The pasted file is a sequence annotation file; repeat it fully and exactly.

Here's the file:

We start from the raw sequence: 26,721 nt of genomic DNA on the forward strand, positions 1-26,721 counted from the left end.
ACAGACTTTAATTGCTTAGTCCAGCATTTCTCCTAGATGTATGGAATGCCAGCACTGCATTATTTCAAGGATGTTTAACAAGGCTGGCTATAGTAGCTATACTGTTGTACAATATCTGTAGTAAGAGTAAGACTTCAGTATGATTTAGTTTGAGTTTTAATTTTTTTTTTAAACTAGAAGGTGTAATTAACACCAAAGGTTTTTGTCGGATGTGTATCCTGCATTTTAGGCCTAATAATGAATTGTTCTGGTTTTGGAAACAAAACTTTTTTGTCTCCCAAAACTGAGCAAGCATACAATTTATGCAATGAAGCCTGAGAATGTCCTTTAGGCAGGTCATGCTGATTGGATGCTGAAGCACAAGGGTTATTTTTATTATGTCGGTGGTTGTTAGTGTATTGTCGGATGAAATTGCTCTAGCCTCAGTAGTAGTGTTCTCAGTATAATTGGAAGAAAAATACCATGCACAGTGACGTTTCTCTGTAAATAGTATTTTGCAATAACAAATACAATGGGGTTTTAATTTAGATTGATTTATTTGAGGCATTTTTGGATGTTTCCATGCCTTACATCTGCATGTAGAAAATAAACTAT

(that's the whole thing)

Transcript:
We start from the raw sequence: 26,721 nt of genomic DNA on the forward strand, positions 1-26,721 counted from the left end.
ACAGACTTTAATTGCTTAGTCCAGCATTTCTCCTAGATGTATGGAATGCCAGCACTGCATTATTTCAAGGATGTTTAACAAGGCTGGCTATAGTAGCTATACTGTTGTACAATATCTGTAGTAAGAGTAAGACTTCAGTATGATTTAGTTTGAGTTTTAATTTTTTTTTTAAACTAGAAGGTGTAATTAACACCAAAGGTTTTTGTCGGATGTGTATCCTGCATTTTAGGCCTAATAATGAATTGTTCTGGTTTTGGAAACAAAACTTTTTTGTCTCCCAAAACTGAGCAAGCATACAATTTATGCAATGAAGCCTGAGAATGTCCTTTAGGCAGGTCATGCTGATTGGATGCTGAAGCACAAGGGTTATTTTTATTATGTCGGTGGTTGTTAGTGTATTGTCGGATGAAATTGCTCTAGCCTCAGTAGTAGTGTTCTCAGTATAATTGGAAGAAAAATACCATGCACAGTGACGTTTCTCTGTAAATAGTATTTTGCAATAACAAATACAATGGGGTTTTAATTTAGATTGATTTATTTGAGGCATTTTTGGATGTTTCCATGCCTTACATCTGCATGTAGAAAATAAACTAT